Evaluating India ETFs: Three Important Factors To Consider

by on December 20, 2011 | Updated July 18, 2012 | ETFs Mentioned:

With year-end rebalancings underway and planning for 2012 ramping up, many investors are taking a look at asset classes that have struggled this year in hopes of identifying assets with significant long-term upside at discounted prices. One asset class that keeps turning up in the hunt for investment bargains is India, one of the world’s most exciting emerging markets that has struggled mightily throughout 2011.

India is expected to experience elevated growth rates for several decades to come, eventually becoming the second largest economy in the world. As the nation’s massive population continues to urbanize and acquire discretionary wealth for the first time, the country’s stock markets are poised to appreciate dramatically. Yet India ETFs turned in some of the most disappointing returns of 2011 due to concerns over inflationary pressures, outdated infrastructure, and a general wave of risk aversion. That has positioned the several ETFs that offer exposure to Indian stocks on the watch list of risk-tolerant investors willing to bet that the fortunes of this economy turn around in 2012 and that the tremendous economic potential is further unlocked in the new year.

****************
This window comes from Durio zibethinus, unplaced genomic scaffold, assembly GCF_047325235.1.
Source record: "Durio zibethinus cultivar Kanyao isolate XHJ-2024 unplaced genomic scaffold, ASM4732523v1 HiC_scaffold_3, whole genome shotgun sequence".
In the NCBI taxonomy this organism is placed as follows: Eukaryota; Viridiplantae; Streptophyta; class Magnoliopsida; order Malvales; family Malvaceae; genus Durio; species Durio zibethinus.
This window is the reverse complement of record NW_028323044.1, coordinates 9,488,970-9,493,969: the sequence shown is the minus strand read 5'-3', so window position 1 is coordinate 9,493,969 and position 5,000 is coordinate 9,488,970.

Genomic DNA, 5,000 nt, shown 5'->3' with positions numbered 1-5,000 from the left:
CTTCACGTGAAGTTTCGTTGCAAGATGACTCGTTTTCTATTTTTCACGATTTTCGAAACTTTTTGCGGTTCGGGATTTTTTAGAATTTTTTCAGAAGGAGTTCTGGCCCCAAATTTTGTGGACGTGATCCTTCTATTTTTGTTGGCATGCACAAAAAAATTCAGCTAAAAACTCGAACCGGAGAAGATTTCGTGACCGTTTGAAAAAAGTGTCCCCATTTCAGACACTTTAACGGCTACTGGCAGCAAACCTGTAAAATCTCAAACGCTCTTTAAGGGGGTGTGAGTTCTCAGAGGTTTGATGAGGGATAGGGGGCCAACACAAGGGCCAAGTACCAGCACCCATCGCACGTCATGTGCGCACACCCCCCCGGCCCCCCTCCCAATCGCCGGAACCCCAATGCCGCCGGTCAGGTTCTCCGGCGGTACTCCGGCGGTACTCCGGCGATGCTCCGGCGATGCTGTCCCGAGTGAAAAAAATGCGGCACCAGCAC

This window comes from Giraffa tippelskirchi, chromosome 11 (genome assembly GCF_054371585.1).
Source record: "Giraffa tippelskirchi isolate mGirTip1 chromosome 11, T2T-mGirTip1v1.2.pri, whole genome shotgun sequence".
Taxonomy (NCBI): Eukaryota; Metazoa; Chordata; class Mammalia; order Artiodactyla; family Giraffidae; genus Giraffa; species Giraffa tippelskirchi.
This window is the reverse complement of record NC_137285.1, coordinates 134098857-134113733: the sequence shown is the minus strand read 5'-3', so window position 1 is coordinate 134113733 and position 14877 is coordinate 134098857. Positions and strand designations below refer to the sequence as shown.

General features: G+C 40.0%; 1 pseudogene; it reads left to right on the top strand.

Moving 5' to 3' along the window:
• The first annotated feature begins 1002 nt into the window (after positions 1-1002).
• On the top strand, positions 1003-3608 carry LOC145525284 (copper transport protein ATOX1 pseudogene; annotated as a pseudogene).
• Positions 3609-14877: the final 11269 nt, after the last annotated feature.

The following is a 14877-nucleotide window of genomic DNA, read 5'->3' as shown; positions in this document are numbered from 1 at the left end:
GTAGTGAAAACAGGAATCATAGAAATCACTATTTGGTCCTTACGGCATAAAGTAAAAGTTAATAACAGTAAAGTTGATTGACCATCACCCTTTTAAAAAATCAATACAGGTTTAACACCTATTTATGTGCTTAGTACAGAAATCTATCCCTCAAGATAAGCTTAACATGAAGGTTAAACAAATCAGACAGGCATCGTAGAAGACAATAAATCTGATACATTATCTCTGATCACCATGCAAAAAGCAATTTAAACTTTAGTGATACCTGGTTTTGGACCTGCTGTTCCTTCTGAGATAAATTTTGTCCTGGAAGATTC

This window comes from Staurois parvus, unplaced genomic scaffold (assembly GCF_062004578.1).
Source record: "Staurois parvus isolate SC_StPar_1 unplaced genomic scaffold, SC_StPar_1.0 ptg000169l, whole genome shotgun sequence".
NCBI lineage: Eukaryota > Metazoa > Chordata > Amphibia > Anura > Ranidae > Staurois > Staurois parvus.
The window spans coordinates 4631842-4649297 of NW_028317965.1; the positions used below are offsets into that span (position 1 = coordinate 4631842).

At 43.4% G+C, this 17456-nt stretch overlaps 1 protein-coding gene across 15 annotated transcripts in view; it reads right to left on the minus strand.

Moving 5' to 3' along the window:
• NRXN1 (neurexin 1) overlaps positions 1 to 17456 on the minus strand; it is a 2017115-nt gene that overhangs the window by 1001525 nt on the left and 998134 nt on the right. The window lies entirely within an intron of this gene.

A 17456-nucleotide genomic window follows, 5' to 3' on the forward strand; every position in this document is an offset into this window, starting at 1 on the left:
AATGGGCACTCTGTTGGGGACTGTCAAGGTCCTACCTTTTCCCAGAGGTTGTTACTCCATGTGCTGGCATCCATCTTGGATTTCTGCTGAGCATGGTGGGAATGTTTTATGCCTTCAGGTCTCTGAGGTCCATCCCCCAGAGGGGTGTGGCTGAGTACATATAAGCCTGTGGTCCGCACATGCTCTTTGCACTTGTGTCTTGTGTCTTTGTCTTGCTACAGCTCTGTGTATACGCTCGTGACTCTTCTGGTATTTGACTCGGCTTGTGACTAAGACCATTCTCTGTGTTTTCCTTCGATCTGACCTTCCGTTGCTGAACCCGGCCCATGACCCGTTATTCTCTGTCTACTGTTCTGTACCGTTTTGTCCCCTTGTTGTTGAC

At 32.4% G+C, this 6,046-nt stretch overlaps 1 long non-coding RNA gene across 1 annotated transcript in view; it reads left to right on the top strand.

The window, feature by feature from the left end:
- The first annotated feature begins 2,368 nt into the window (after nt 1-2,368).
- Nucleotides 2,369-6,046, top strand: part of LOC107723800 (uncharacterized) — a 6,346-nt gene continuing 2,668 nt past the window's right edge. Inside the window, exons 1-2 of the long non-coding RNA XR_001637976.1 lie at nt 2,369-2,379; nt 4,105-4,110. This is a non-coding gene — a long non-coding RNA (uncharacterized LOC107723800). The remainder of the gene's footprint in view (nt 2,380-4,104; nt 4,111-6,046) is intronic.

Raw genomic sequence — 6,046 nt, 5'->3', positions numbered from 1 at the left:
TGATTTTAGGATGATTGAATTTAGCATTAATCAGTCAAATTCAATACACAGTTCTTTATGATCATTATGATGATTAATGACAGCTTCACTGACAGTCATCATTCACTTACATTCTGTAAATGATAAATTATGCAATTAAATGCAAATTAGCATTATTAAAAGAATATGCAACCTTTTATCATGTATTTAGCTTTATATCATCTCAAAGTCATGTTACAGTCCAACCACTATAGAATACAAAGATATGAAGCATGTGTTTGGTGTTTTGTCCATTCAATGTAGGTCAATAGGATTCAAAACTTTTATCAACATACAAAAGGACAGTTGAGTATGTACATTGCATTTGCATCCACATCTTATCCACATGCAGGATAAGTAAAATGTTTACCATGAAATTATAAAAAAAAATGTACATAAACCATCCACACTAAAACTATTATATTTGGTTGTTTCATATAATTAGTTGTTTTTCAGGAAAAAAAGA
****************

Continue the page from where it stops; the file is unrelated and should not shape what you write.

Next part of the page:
For investors looking to bet on Indian stocks, there are eight different ETFs out there that tap into this market. While these funds have some general similarities, there are nuances to each can result in very different risk/return profiles. Below, we run through the factors to consider when evaluating potential India ETF investments:

Structure

Most of the exchange-traded products that offer access to Indian stocks are traditional ETFs that actually hold component stocks. There is, however, also an ETN option on the table; the iPath MSCI India Index ETN (INP) is a debt instrument whose performance is linked to an index consisting of about 70 large cap Indian stocks. Most investors are aware that there are some distinctions between ETFs and ETNs; the latter allows investors to avoid tracking error, but exposes them to the credit risk of the issuing institution.